Rebecca Rusch rides the blood road in search of her fathers plane.


With the goal of reaching the site where Rebecca’s father, a U.S. Air Force pilot, was shot down in Laos more than 40 years earlier, Rebecca and her Vietnamese riding partner, Huyen Nguyen, pedal the infamous Ho Chi Minh Trail through the dense jungles of Vietnam, Laos, and Cambodia.

During this poignant voyage of self-discovery, the women push their bodies to the limit, while learning more about the historic ‘Blood Road’ and how the Vietnam War shaped their lives in very different ways.

“The most alarming discovery of the entire journey was learning about the vast amount of unexploded wartime ordnance that still remains and continues to threaten human lives,” said Rusch.“ I went there searching for my Dad and pieces of myself, but came home with the understanding that I can use my bike for a bigger purpose than just winning races. I feel a deep responsibility to be part of the solution by using my bike to facilitate change and recovery,” said Rebecca Rusch.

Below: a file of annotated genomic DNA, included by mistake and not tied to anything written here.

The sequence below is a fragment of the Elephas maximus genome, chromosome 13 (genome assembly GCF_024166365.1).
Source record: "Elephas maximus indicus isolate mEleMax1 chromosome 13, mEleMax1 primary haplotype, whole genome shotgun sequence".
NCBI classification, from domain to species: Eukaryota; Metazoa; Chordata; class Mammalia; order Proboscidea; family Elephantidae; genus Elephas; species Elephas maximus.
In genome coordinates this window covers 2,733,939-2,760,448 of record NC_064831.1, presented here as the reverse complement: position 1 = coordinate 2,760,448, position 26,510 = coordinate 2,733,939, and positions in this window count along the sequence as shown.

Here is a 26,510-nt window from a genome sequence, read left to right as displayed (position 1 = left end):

Rebecca and the team had mapped the most historically accurate route possible, but the remote nature and the lack of information left many unknowns as even the trails that were mapped change each rain season. Bridges frequently get washed-out and roads that were supposed to be there, weren't. There was so much that couldn’t be planned for which meant the team had to be flexible and face the challenges as they came up. "If I had been a less experienced athlete, I would not have had the ability to adapt and deal with the changing environment and massive demands of an expedition like this,” said Rebecca.

Within the 2000km long and highly demanding endurance journey, Rebecca and Huyen spent 380 hours riding altogether, averaging 12-14 hours per day.

“Initially our focus of the story was chronicling Rebecca’s intense physical journey on the Ho Chi Minh Trail, but along the way we uncovered a much deeper emotional journey,” said the film’s director Nicholas Schrunk. “My hope is that regardless of a viewer’s background, political views, or personal feelings that they would see not just the physical and emotional scars that war leaves, but also how families, countries, and cultures can come together to heal those wounds,” said Nicholas Schrunk.

Find the film in more than 50 cities worldwide throughout the summer. Additional opportunities to screen BLOOD ROAD are available at